Remotely remove Domain group(s) from Local group(s)

This topic contains 5 replies, has 3 voices, and was last updated by  postanote 1 month ago.

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  • #89845

    Nate
    Participant

    I'm a new system administrator trying to learn PowerShell for some automation of repetitive tasks. I have pieced together some code I found online to handle what I'm trying to do, though it appears to be an older way.

    What I'm trying to do is remotely remove Domain groups from Local groups. The script reads-in the server to connect to from a text file; reads-in the Domain groups to remove from a text file; sets the Local group on the proper server as variables; and then reports what it did in a log file, along with some output to the console just so I don't have to read the log file.

    The issue I'm having is that the Catch block continues to display, and upon further investigation, the actual error is, "Access is denied." I read a bit about what could cause that error and it seems, to me, that the setting for accidental deletion is set which won't allow for removal. However, when I look for solutions, it appears that the AD Cmdlets are being used to turn off accidental deletion and since I'm using an older way, I'm unsure how to update this script to fix the problem. I'd prefer the script to be updated to use the current PowerShell Cmdlets, as I'm using PowerShell ISE 4 or 5, I believe. I'm also running as an elevated user and I have access to these servers and groups. I am the administrator, after all.

    Again, I'm new with PowerShell and Active Directory, and I've been scouring the web learning and looking for solutions. So any help with this would be much appreciated in helping me learn from this and also get the issue resolved. Thanks.

    # Get List of Servers from Flat TXT file 
    $Servers = Get-Content TestServer.txt
    
    # Get List of Domain Groups from Flat TXT file
    [ADSI]$DomainGroup = Get-Content NDCGroups.txt
     
    # Name the LogFile and Initialize it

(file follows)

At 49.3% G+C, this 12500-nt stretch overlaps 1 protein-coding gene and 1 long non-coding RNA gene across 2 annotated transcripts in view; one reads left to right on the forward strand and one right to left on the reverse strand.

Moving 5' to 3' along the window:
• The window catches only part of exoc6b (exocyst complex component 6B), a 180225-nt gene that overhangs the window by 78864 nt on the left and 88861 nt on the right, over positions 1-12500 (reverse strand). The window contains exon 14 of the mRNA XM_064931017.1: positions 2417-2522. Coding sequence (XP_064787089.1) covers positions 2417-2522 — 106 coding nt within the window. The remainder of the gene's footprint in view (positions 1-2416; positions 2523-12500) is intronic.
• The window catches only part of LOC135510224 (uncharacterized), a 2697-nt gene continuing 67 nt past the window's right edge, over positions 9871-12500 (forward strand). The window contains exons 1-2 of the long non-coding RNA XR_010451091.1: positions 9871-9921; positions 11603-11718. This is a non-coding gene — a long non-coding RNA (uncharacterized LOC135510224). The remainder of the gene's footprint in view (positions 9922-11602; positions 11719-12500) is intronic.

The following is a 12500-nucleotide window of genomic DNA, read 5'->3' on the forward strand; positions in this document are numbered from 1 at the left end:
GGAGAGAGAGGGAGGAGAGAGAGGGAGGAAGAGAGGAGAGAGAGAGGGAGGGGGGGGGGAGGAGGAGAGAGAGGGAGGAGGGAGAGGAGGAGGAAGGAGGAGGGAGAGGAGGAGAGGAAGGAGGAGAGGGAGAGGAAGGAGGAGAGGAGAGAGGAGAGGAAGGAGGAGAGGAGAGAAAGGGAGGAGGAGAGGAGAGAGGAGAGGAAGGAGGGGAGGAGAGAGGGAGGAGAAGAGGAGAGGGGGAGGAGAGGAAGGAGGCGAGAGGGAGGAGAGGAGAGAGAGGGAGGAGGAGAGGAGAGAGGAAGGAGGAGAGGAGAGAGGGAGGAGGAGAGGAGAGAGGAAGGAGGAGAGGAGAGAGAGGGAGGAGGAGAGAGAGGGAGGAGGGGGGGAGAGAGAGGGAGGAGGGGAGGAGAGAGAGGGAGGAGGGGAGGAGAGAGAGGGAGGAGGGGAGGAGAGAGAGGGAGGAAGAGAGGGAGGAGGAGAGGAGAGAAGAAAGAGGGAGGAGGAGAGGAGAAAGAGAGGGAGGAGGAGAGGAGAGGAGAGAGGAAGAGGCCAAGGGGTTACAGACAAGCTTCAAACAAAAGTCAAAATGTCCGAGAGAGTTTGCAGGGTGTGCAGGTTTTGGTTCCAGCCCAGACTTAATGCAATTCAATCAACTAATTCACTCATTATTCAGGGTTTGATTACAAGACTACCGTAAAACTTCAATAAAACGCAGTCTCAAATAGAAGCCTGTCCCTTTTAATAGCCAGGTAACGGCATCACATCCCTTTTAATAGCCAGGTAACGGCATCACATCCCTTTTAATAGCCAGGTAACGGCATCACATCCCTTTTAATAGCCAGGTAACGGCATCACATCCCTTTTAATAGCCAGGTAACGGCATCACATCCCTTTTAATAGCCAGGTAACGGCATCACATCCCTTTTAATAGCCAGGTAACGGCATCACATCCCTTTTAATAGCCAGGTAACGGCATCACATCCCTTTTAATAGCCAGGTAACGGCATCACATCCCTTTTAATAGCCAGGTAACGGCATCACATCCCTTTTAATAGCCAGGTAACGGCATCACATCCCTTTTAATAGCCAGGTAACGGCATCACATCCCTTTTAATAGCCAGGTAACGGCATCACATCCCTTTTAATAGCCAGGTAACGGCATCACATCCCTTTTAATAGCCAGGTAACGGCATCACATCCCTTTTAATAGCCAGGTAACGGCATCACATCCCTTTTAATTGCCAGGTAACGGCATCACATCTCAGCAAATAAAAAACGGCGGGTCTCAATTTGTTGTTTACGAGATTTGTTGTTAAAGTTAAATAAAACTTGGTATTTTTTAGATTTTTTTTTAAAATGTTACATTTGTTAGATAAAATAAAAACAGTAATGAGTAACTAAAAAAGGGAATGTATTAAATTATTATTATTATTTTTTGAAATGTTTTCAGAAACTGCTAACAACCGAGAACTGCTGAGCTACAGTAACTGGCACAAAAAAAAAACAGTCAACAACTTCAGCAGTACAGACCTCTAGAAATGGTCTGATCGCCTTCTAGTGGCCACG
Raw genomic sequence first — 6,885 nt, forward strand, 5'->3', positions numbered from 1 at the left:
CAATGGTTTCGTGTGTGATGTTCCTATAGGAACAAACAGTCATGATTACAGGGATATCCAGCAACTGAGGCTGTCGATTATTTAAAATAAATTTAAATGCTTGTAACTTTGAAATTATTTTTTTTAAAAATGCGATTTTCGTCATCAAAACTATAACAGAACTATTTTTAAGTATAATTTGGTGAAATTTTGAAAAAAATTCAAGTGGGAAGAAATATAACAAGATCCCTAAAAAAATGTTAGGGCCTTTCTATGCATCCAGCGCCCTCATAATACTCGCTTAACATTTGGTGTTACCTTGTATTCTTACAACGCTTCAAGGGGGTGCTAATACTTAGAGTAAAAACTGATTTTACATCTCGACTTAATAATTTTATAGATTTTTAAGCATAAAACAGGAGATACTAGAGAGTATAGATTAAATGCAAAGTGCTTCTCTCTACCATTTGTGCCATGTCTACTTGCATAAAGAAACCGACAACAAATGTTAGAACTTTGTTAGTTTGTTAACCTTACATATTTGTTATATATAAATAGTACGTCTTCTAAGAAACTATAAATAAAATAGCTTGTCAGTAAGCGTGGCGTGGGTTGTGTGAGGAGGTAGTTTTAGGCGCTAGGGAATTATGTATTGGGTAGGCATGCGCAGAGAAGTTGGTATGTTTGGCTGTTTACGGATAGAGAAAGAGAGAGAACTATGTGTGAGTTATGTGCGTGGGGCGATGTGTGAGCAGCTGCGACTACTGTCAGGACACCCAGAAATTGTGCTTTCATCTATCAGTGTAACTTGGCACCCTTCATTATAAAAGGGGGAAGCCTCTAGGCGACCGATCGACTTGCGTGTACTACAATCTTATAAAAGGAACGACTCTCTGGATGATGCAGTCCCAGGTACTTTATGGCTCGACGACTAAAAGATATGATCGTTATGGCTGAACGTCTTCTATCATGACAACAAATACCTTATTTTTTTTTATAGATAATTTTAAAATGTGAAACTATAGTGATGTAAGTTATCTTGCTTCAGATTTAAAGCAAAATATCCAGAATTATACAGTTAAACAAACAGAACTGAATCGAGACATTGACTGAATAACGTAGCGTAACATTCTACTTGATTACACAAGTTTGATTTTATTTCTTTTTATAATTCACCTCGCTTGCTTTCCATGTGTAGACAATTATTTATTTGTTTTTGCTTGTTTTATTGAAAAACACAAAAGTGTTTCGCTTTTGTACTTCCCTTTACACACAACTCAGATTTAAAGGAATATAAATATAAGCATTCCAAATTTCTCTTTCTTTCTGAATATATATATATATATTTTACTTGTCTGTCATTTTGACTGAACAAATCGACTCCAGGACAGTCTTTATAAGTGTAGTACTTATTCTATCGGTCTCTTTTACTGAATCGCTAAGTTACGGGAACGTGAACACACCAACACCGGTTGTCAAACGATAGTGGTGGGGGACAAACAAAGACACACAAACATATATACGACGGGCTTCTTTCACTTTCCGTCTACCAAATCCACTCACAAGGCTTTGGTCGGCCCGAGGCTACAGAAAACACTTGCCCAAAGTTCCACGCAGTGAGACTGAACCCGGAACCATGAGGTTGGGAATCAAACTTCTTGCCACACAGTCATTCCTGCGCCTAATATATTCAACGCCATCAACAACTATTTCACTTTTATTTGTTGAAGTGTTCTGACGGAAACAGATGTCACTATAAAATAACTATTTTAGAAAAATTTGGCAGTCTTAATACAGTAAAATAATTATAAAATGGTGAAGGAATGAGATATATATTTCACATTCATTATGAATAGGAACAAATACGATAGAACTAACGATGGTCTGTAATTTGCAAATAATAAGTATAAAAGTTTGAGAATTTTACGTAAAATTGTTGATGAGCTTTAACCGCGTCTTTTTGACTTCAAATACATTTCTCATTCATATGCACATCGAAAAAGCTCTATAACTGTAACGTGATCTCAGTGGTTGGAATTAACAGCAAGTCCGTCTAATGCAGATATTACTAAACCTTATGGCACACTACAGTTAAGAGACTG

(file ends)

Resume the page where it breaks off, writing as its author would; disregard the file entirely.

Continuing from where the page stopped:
$LogFile = ".\Logs\test.txt"
    New-Item $LogFile -Type File -Force 
    
    # Loop through each server
    $Servers | ForEach-Object {
    
        $Server = $_
        Write-Output "`n$Server"
        Write-Output "`n-------"
     
        # Get Local Group objects 
        $LGRemoteDesktopUsers = [ADSI]"WinNT://$Server/Remote Desktop Users,group"
        $LGPowerUsers = [ADSI]"WinNT://$Server/POWER USERS,group"
        
        # Remove DomainGroups from LocalRDP
        ForEach ( $DG in $DomainGroup ) {
            Try {
                $LGRemoteDesktopUsers.Remove( $DG.Path ) 
                Write-Output "`nRemoved $( $DG.Path ) from $( $LGRemoteDesktopUsers.Path )"
            }
            Catch {
                Write-Output "`nDid Not Remove $( $DG.Path ) from $( $LGRemoteDesktopUsers.Path )"
                Write-Warning "Did Not Remove $( $DG.Path ) from $( $LGRemoteDesktopUsers.Path )"
            }   
        }
        
        # Remove DomainGroup from PowerUsers
        ForEach ( $DG in $DomainGroup ) {
            Try {
                $LGPowerUsers.Remove( $DG.Path )
                Write-Output "`nRemoved $( $DG.Path ) from $( $LGPowerUsers.Path )"
            }
            Catch {
                Write-Output "`nDid Not Remove $( $DG.Path ) from $( $LGPowerUsers.Path )"
                Write-Warning "Did Not Remove $( $DG.Path ) from $( $LGPowerUsers.Path )"
            }  
        }
    } | Add-Content $LogFile
  • #89848

    Jon
    Participant

    What OS are the servers you are running these commands against?

    You can type "$psversiontable" to find out which version of powershell you are running the ISE from. If everything is 2012 and up, I highly recommend updating to PS 5.1 to take advantage of these cmdlets:

    https://docs.microsoft.com/en-us/powershell/module/microsoft.powershell.localaccounts/?view=powershell-5.1

    • #89852

      Nate
      Participant

      I'm running PS 5.1. The servers are mostly Windows Server 2012 R2.

  • #89884

    postanote
    Participant

    As for 'The servers are mostly Windows Server 2012 R2.'

    W2K12-R2 is PoSHv4 by default, you have to install v5 and higher.
    W2K16 is v5 by default.